There are several story strands and a variety of crimes, and readers will be kept on their toes trying to decide how they related to each other (if they do), how many criminals there are and what their motives are. Although the sheriff notes the difficulties and the limitations of law enforcement in the area as it is not a high-crime place, I couldn’t help but think of series like Murder, She Wrote or Midsomer Murders where a seemingly sleepy town is attacked by an epidemic of crime, courtesy of it being the setting of a series. Also, like in most stories where both members of a couple investigate crimes (professionally or not), at some point, one or both of them end up becoming victims, and this has been Sage’s lot from the beginning, perhaps more so in this book, as she has even more to lose now. This novel might cross over several genres but it does live up to the expectations of the readers and it will keep them turning pages.

The characters keep stumbling on the same stone over and over. If in the previous book they got into serious trouble for not completely trusting each other and lying (with the best of intentions at heart), they still do it here (perhaps not to the same extent) and there is a price to be paid for it. I felt like I do sometimes when watching a horror movie when you see the characters keep getting themselves into trouble, and you want to shout at them: ‘Don’t do that! Don’t be stupid!’ but they don’t listen. The murders are as gruesome as in the previous book and varied; we get a better glimpse at Frankie’s life and some of her connections, but there is more of the personal point of view and dramatic side of the story, at least in my opinion. The book has humorous scenes and the witty dialogue that’s one of the author’s trademarks, but it is also scary and tense, and even more terrifying if you’re an author yourself. (Beware of book signings is all I’ll say.)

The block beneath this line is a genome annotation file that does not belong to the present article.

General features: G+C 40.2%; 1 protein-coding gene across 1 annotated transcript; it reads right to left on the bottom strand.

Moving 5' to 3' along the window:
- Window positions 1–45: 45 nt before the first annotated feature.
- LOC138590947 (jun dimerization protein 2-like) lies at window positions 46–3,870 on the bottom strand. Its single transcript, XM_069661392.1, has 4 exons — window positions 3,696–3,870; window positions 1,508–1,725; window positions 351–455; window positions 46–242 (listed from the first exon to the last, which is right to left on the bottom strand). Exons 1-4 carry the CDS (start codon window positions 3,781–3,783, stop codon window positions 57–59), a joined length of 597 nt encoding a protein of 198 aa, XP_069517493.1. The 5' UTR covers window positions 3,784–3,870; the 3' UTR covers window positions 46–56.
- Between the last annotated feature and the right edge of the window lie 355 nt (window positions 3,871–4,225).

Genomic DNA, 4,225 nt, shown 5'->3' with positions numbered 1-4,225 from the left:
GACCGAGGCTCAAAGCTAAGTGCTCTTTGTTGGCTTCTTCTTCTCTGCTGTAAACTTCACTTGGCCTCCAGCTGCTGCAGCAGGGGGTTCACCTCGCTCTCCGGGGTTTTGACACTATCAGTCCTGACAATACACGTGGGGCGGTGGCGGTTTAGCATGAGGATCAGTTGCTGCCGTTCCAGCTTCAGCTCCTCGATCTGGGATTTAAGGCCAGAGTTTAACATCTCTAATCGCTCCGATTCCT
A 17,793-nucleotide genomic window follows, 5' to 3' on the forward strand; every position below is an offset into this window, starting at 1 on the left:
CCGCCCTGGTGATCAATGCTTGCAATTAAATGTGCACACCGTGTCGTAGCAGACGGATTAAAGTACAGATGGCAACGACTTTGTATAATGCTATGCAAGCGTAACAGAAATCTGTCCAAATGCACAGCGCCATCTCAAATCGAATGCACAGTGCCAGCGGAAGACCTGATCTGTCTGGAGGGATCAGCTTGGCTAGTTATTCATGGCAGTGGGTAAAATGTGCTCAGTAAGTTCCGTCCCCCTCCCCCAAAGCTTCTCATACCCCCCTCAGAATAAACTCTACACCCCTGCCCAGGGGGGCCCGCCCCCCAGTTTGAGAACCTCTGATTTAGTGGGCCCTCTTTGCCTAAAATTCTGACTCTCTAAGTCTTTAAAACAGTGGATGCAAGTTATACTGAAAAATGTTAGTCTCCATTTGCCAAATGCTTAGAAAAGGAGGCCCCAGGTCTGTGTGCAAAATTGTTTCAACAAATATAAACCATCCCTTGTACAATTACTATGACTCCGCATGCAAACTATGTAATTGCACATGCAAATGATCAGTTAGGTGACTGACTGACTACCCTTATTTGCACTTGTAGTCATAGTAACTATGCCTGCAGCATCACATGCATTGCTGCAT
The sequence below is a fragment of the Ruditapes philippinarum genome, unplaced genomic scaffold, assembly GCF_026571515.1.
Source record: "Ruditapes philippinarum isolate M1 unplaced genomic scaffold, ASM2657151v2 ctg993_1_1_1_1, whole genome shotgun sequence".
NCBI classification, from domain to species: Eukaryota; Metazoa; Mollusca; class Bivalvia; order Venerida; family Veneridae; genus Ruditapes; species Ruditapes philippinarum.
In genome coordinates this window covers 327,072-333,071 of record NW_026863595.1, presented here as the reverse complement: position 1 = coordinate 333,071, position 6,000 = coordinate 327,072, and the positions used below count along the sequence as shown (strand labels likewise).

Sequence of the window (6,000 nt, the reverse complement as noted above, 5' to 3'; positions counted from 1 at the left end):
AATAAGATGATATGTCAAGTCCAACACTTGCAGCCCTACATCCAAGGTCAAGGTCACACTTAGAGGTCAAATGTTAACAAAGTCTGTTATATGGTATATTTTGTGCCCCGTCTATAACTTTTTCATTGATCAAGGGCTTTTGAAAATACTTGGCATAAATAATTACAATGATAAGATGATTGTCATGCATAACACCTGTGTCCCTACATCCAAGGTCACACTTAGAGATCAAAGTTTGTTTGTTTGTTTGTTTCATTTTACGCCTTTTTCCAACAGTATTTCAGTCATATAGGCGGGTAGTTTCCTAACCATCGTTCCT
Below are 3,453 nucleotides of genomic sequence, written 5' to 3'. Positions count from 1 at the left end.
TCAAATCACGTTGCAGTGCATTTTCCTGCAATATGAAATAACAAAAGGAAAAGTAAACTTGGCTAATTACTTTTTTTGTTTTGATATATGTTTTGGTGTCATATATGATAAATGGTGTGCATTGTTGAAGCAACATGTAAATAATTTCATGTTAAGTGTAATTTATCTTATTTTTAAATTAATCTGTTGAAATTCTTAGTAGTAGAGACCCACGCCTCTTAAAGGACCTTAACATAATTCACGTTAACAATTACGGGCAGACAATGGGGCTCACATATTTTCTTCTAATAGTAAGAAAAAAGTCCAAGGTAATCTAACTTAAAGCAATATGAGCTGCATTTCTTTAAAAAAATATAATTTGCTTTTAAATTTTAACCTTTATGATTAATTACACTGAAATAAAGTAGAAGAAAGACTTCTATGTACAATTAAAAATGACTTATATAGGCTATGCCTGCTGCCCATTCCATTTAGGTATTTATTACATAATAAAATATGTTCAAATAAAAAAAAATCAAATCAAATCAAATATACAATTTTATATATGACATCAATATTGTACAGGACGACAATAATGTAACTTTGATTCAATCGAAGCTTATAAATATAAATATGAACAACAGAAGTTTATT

Once again, the ending is satisfying (as a psychiatrist I’ll keep my peace rather than discuss the details) but has a hook and leaves readers with an eerie feeling. I wasn’t sure I was totally clear in my mind as to how the different strands fitted in, especially with so many things being hidden and not fully knowing who knew what.  I wouldn’t have minded one of those scenes à la Poirot or Sherlock Holmes, where the detective gives an explanation and everything is tied up with a nice ribbon. Although, perhaps it just shows that the rhythm of the novel is quite fast and if you blink, you’ve missed it.

Another novel by Sue Coletta with an irresistible story that requires a strong stomach but will be of interest to readers who like to dig into the character’s psyche and are after more than just a well-plotted book. Oh, and readers must like dogs too. Especially scary for writers.

Thanks to Rosie for organising the group and for discovering the best books and writers, thanks to the author, and of course thanks to you for reading, and remember to like, share, comment and CLICK! 

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#RBRT Bookreview Wings of Mayhem (The Mayhem Series Book 1)by Sue Coletta (@SueColetta1) A female protagonist with a secret life, a few issues and a pretty special serial killer #TuesdayBookBlog

Wings of Mayhem. Book 1 in the Mayhem Series by Sue Coletta
Wings of Mayhem. Book 1 in the Mayhem Series by Sue Coletta

Today I share a review (as I told you I carry on reading) for Rosie’s Book Review Team. First I share the description, and I guess you’ll see why I thought I had to read this book.

Wings of Mayhem (The Mayhem Series Book 1)by Sue Coletta

Description

Shawnee Daniels — cybercrimes specialist by day, cat burglar by night — ignites the hellfire fury of a serial killer when she unknowingly steals his trophy box.

A SERIAL KILLER STALKS THE STREETS…